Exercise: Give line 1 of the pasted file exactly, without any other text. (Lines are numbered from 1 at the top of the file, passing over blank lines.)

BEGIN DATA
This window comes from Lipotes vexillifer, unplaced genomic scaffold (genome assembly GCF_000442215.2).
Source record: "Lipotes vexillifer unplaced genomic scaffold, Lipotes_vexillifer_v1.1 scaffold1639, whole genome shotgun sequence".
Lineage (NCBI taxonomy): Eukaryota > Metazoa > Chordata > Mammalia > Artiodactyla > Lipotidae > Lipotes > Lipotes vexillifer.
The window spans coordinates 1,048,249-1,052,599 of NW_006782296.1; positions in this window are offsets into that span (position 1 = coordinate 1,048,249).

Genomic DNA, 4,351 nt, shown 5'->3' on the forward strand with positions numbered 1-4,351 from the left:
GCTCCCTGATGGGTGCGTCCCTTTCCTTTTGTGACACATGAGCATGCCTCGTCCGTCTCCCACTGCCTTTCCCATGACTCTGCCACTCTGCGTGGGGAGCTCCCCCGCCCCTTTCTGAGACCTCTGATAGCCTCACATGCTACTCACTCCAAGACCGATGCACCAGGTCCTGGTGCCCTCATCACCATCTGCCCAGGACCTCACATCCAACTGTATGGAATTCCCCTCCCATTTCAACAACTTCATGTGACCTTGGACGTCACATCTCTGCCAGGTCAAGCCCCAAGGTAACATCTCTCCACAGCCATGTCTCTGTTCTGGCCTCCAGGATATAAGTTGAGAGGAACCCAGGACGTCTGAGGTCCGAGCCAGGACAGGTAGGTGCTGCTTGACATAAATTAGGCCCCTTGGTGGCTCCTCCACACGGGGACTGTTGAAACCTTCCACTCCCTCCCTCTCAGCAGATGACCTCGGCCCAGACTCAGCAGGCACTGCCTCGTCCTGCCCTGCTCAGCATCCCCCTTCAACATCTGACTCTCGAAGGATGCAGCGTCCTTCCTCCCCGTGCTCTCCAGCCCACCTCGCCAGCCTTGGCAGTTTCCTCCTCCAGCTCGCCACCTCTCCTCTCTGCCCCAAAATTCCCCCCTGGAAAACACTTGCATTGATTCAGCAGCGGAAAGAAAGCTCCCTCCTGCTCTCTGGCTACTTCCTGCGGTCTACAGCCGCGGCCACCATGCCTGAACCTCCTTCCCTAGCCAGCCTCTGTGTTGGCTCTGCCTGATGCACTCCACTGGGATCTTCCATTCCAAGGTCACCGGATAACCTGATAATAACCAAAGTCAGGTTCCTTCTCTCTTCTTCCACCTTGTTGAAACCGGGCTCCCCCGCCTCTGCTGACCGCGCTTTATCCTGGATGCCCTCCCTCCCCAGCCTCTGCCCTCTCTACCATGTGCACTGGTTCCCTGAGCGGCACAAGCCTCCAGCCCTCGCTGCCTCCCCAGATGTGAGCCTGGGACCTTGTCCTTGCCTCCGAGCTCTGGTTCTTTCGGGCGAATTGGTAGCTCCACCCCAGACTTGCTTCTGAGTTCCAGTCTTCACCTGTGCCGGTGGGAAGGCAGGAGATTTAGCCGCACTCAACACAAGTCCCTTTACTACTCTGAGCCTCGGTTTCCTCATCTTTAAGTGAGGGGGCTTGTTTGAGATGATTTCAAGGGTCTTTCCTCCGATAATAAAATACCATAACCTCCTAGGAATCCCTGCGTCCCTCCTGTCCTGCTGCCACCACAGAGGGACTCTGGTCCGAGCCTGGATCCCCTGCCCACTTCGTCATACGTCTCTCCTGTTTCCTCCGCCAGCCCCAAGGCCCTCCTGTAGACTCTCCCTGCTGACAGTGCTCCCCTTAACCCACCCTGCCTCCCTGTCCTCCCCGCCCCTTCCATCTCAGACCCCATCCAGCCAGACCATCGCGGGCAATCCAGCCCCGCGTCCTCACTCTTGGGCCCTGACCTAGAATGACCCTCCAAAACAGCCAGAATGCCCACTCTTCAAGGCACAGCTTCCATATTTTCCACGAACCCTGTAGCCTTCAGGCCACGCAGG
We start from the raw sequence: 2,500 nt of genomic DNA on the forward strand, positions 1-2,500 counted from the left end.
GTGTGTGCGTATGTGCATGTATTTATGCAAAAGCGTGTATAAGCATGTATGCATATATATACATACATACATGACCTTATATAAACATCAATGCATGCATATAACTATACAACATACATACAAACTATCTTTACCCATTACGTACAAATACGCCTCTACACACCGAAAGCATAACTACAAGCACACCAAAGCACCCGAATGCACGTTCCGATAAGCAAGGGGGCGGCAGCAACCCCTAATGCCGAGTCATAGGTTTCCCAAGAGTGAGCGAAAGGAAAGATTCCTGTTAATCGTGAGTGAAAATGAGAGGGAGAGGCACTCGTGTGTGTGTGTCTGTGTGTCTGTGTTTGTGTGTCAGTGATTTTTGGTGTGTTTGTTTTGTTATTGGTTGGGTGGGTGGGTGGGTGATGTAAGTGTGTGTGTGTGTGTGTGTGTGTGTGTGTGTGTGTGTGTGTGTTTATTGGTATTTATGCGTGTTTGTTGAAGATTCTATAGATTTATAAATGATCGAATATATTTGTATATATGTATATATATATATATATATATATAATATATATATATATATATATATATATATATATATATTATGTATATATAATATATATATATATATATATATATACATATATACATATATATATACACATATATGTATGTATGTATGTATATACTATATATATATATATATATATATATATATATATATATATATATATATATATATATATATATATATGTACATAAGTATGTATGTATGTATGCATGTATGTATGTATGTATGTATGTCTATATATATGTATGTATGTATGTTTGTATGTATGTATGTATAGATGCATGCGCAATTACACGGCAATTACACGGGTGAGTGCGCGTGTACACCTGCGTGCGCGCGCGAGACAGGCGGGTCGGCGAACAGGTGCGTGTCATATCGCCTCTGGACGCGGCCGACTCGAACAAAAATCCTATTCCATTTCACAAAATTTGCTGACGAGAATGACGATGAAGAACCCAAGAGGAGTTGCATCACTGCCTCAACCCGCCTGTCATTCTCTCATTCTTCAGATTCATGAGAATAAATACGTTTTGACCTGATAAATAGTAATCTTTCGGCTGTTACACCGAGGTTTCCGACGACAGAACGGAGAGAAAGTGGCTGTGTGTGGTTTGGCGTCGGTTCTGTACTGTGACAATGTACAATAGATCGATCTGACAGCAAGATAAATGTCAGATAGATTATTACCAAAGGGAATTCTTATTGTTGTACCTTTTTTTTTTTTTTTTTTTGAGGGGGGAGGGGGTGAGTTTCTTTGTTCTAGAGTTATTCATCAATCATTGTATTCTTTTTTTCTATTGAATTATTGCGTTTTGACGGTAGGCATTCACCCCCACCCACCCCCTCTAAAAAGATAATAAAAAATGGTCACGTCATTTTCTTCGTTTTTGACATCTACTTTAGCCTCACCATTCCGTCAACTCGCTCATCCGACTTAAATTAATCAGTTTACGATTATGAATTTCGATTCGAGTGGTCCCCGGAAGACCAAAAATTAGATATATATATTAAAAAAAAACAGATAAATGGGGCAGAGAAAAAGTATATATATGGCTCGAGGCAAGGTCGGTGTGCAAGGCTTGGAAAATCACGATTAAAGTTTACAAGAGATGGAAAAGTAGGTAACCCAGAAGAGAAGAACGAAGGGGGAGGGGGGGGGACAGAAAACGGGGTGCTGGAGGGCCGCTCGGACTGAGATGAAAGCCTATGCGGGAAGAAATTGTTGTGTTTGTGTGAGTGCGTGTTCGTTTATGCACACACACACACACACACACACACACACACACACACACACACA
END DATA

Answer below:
This window comes from Lipotes vexillifer, unplaced genomic scaffold (genome assembly GCF_000442215.2).